A few summers ago, my wife and I planned a beach vacation with a few other families. We rented a house a few blocks from the beach that was large enough to support the eight adults and seven children who were going to spend the week together. When we first arrived, we were amazed at the sheer size of the place. There were three floors, eight bedrooms, six bathrooms and three living rooms. While each room was decorated in a unique beach theme, the most impressive room of the house was the kitchen. Built to prepare food for the magnitude of guests that would stay in a large house like this, the kitchen was massive. It had two refrigerators, two dishwashers and two ovens. Granite countertops encircled the room and a huge granite-topped island stood at the center. It was definitely a room to marvel.
After a day or two of using the kitchen, however, my friends and I realized that the place wasn’t as functional as we had first envisioned. With the number of cabinets and appliances, we were always shouting for assistance from one another. “Where did you find the mixing bowls? Has anyone seen a spatula? Which drawer has the knives in it, again?” While each of us probably organizes our kitchens differently, that beach kitchen didn’t make sense to any of us. Because of our unfamiliarity with the space, simple cooking tasks became more difficult. Processes that would take minutes in our own kitchen now took much longer. The entropy of the space was disorienting and confusing.
I was reminded of that experience recently on my drive to work. I was listening to the Sidedoor podcast which chronicles treasures from the vaults of the Smithsonian Museum. In an episode from December 2019, the podcast examined E.T.: The Extraterrestrial, which has been dubbed “the worst video game ever.” For those of you who may not be familiar with the mythology behind the game, E.T.: The Extraterrestrial was developed in 1982 shortly after the movie became a smash success. In an effort to hit shelves in time for the holiday shopping season, Atari assembled a team of programmers to quickly develop a video game. While the game was ready in time for Christmas shoppers, E.T.: The Extraterrestrial was so bad that the game eventually bankrupted the entire company. For years, rumors circled that the company had buried all of the existing games in a land fill in New Mexico to hide the evidence that the game ever existed.
The podcast proved the rumors true by starting the episode at the site of a landfill where thousands of copies of E.T.: The Extraterrestrial are unearthed. Later, the host interviewed one of the game developers to discuss what made the game so bad. Reflecting on the game design, the developer discussed the overall goal of the game. Playing as the titular character from the movie, players needed to find pieces of a telephone and then “phone home.” But players got lost within the game. The developer remarked,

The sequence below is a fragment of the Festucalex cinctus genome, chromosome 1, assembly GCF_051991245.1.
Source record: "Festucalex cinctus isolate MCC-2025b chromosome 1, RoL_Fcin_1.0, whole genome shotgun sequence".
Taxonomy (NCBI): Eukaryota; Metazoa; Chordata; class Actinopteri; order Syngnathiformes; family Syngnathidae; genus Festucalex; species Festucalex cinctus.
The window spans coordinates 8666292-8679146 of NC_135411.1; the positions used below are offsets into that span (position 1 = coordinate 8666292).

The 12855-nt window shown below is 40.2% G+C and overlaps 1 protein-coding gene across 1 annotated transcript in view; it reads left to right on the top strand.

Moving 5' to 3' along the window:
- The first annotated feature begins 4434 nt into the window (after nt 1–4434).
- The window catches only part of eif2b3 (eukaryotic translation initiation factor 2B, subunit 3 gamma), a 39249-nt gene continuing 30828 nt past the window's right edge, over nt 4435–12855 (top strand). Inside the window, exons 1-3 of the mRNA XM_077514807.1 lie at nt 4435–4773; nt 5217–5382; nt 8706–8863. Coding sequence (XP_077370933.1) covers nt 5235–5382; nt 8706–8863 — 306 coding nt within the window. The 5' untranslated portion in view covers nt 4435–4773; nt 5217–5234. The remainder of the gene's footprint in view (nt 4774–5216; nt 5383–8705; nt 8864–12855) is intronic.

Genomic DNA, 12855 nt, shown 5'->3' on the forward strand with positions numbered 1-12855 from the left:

“E.T. commits the ultimate video game sin: to disorient the user. And you have to understand the difference between frustration and disorientation, right? Frustration in a video game is essential. Right? A video game must frustrate a user, but you should never disorient them.”
Good video games are designed to frustrate the user. As a player navigates through different levels and conquers different frustrating challenges, they ultimately feel a sense of satisfaction that they’ve accomplished something. That frustration fosters motivation. But disorientation fosters confusion. And confusion can demotivate the user.
Beyond beach house kitchens and poor video game design, I’ve been thinking a lot about disorientation and entropy lately. Specifically, I’ve been reflecting on the entropy we as teachers create in our classes, both face-to-face and online, and how that entropy can disorient and confuse our students. While we may want to frustrate our students (I prefer Dewey’s concept of “perplexity”), we don’t want to disorient or confuse them so much that they give up. Take an issue that I’ve dealt with a couple of times this week.
I’m constantly editing and revising my online classes to improve the focus of different assignments, to add clarity to different activities and to make the content more relevant to students. As I make changes, however, I’ll sometimes miss an edit here or there, and there will be vestigial traces of some previous reading or activity that I didn’t delete. Then, I’ll get emails from students asking for clarification.
I totally understand their disorientation. These inconsistencies create a degree of entropy that confuses students. Like our family navigating the beach house kitchen or the players getting lost as ET, the entropy can slow students down and demotivate them. And that’s not my goal as a teacher.
So, as I work to improve my online modules, I have to remember to reduce any entropy that my changes can create. I have to work to delete any inconsistencies that could disorient or confuse them. It may not be as fun as a beach vacation or as exciting as a video game, but reducing entropy can impact student motivation and, ultimately, their learning.